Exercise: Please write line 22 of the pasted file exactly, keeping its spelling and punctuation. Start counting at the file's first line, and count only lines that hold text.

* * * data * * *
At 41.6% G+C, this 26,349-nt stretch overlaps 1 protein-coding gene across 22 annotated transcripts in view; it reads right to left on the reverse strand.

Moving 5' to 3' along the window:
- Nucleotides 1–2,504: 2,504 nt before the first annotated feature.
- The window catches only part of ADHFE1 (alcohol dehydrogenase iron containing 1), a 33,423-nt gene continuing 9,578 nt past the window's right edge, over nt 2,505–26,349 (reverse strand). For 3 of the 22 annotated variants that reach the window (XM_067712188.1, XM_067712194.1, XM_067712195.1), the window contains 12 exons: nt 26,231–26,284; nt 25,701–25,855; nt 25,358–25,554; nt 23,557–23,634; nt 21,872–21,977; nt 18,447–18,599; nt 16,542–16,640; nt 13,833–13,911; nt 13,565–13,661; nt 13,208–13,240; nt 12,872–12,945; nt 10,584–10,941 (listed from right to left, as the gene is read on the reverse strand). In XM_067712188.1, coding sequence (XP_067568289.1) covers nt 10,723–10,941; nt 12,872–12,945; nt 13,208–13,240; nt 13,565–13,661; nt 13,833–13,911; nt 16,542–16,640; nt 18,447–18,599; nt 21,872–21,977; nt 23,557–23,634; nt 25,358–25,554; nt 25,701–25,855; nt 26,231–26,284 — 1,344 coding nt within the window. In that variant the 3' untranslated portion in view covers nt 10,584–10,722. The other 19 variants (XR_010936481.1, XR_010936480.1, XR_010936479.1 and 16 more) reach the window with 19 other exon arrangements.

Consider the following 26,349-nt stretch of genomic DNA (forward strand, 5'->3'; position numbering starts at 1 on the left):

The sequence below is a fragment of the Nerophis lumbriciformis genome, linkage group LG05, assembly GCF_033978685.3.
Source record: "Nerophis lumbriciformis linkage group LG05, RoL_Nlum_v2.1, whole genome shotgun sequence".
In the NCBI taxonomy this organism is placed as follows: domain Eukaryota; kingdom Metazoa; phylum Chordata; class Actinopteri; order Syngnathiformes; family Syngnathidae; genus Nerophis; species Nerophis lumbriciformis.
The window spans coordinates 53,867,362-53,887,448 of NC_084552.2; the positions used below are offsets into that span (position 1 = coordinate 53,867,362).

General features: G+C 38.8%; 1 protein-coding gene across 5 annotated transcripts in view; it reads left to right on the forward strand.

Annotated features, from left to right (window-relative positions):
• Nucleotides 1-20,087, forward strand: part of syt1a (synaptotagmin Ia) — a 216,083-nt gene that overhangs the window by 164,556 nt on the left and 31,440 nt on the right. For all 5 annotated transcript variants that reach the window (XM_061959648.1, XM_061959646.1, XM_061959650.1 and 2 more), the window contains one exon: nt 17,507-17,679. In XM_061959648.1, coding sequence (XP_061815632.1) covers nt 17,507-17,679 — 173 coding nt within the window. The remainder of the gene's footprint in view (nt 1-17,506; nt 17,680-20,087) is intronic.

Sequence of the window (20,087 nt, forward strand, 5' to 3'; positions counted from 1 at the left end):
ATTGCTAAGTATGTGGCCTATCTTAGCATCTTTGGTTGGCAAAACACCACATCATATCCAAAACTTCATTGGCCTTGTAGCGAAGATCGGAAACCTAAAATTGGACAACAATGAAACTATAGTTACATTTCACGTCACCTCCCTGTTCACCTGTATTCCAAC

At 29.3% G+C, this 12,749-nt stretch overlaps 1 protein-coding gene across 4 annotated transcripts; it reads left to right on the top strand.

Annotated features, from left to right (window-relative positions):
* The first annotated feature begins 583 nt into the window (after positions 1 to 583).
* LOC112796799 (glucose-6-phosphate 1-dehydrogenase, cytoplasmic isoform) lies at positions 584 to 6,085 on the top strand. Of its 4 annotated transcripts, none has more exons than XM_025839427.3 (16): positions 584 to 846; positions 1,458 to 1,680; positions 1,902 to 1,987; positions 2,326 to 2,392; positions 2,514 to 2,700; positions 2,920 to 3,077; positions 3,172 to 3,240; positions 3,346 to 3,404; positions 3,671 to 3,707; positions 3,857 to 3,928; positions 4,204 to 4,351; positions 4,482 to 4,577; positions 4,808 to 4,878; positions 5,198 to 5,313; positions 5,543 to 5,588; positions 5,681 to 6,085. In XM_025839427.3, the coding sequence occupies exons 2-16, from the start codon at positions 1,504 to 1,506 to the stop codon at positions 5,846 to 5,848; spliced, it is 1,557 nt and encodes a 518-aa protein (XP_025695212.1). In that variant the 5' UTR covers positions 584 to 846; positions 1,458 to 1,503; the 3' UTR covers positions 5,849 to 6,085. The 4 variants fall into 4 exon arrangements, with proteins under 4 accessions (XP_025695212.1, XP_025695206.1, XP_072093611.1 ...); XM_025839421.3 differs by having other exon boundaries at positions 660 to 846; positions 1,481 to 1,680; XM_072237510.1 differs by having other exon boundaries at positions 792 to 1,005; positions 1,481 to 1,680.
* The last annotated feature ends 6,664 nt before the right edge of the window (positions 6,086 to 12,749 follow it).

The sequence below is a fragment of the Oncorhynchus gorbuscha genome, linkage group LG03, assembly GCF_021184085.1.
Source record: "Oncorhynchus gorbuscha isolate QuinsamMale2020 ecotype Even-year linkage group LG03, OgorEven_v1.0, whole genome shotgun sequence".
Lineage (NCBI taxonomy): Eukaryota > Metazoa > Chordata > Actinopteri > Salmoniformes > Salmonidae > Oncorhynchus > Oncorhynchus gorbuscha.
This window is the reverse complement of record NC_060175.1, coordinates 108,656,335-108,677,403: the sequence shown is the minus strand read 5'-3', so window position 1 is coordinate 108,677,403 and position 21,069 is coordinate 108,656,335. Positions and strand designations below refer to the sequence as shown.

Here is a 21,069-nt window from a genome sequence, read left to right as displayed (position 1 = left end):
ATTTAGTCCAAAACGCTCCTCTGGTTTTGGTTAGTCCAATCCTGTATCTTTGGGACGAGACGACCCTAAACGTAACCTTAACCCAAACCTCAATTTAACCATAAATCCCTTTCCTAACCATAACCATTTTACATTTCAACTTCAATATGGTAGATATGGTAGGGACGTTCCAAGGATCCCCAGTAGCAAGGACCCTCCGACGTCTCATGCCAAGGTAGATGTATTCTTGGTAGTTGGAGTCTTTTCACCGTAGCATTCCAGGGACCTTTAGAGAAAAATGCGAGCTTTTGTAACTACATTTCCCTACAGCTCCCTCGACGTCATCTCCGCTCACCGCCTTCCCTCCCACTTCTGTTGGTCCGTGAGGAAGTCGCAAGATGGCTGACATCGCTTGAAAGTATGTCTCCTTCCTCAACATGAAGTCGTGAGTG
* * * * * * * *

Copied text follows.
Lineage (NCBI taxonomy): Eukaryota > Metazoa > Chordata > Actinopteri > Salmoniformes > Salmonidae > Oncorhynchus > Oncorhynchus gorbuscha.